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Research Gives New Hope to Ovarian Cancer Patients


Ovarian cancer has long been among the most feared diseases among women. And rightly so. It's often detected in a late stage. And the disease is very hard to cure once it has spread beyond the ovaries.

An estimated 23,100 U.S. women will be diagnosed with the disease this year and about 14,000 will die, according to the Ovarian Cancer National Alliance.

A recent surge of funding and scientific progress, however, may brighten the outlook for women with the disease and those who are at high risk for it.

Among the developments:

* Researchers are studying a family of substances called lysophospholipids, or LPA, that might serve as an accurate blood marker for the disease. A pilot study published in 1998 showed that LPA levels were elevated in women with various stages of ovarian cancer.

There is currently no reliable early detection test for ovarian cancer. The CA 125 blood test is sometimes given to women at high risk. But the test has a high error rate, and the LPA test could render it unnecessary. When the disease is detected early--which happens in only one in four women--the five-year survival rate is more than 90%. Survival rates plunge to about 50% when the disease is detected at an advanced stage.

Although there are no obvious symptoms of ovarian cancer, some women experience abdominal bloating, digestive changes or problems, severe fatigue or abnormal bleeding before being diagnosed.

* Several new chemotherapy agents have become available in the last several years that are extending survival rates in women with advanced disease. Several other drugs are in clinical trials, and some may do more than just slow the disease.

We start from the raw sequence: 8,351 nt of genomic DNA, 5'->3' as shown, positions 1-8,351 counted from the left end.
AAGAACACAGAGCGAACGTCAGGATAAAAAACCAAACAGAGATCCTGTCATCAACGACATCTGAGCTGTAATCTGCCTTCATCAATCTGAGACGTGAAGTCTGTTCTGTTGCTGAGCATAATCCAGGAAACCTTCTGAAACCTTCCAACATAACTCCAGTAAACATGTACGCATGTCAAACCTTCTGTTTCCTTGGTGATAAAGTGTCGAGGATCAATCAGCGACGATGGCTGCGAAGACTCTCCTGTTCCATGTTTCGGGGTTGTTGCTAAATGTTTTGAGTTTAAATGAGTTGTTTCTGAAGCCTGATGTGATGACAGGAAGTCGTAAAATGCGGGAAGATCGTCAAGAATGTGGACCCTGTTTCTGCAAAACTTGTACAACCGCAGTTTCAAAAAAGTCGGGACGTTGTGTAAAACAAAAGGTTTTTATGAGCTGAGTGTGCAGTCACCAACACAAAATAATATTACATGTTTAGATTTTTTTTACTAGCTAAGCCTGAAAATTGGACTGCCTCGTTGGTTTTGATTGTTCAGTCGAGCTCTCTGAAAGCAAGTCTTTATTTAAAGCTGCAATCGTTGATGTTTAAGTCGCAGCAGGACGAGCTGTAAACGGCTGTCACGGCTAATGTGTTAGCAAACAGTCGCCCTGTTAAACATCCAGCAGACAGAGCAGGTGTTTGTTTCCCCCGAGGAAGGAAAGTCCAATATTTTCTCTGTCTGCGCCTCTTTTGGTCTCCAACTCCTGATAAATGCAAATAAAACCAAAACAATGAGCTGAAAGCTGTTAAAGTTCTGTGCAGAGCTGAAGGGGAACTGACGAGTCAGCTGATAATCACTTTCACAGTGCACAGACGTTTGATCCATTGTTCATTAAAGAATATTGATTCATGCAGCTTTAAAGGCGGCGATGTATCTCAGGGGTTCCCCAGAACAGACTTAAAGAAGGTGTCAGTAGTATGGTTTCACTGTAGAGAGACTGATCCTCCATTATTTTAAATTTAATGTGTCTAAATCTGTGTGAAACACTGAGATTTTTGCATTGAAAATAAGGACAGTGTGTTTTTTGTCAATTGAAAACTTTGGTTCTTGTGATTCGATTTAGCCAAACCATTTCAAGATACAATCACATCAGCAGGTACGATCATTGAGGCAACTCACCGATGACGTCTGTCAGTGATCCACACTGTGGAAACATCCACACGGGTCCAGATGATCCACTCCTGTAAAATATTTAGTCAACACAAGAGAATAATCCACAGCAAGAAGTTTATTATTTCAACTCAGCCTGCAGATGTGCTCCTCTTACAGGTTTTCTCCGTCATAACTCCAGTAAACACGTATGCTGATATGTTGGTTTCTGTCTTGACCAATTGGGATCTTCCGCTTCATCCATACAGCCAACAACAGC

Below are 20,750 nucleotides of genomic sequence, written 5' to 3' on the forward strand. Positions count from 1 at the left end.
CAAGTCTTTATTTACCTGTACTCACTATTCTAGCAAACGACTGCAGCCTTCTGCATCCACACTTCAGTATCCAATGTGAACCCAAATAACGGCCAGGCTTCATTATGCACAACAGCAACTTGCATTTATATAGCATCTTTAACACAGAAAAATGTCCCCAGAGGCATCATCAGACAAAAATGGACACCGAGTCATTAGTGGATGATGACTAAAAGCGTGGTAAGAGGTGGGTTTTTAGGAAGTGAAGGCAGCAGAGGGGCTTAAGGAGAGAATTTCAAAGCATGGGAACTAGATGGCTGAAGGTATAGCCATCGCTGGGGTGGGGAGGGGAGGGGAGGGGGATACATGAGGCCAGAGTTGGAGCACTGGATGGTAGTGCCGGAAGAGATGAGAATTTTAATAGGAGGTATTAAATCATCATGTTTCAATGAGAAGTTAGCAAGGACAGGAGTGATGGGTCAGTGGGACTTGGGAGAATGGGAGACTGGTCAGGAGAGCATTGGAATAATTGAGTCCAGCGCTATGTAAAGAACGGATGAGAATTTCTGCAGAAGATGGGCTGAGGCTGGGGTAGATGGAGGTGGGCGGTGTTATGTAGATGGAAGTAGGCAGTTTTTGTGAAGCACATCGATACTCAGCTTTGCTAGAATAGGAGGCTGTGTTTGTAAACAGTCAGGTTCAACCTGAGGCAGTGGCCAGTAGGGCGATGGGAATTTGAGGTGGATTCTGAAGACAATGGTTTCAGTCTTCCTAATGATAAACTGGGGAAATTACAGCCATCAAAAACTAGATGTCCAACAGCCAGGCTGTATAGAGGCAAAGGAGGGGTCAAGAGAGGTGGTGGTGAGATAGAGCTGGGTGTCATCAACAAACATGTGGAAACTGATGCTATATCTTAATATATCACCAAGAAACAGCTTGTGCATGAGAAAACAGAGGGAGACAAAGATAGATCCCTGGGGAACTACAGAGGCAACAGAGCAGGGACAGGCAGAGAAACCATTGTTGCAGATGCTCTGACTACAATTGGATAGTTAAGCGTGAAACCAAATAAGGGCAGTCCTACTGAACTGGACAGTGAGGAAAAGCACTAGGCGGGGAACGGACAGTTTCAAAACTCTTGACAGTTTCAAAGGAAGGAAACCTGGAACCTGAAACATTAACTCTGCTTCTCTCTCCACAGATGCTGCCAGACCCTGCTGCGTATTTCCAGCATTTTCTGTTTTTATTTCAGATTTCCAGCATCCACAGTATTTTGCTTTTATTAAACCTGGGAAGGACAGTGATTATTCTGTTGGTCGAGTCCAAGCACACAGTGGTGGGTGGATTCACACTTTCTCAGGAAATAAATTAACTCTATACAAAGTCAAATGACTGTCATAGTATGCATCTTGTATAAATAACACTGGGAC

"What we are not sure of, with these new drugs, is if they will stop the tumor from growing or, more optimistically, may make the tumor go away," says Dr. Gordon Mills, a cancer researcher at M.D. Anderson Cancer Center in Houston.

* Researchers may be making progress on understanding how to prevent the disease. Although it has long been known that birth control pills can reduce the risk of ovarian cancer by as much as 40%, the way the pills accomplish this has been a mystery.

New research to be presented this week at the annual conference of the Ovarian Cancer National Alliance suggests that the chemical progestin in the pills activates molecular pathways in the ovary that decrease the likelihood that precancerous cells will develop. The association was discovered by scientists at Duke University.

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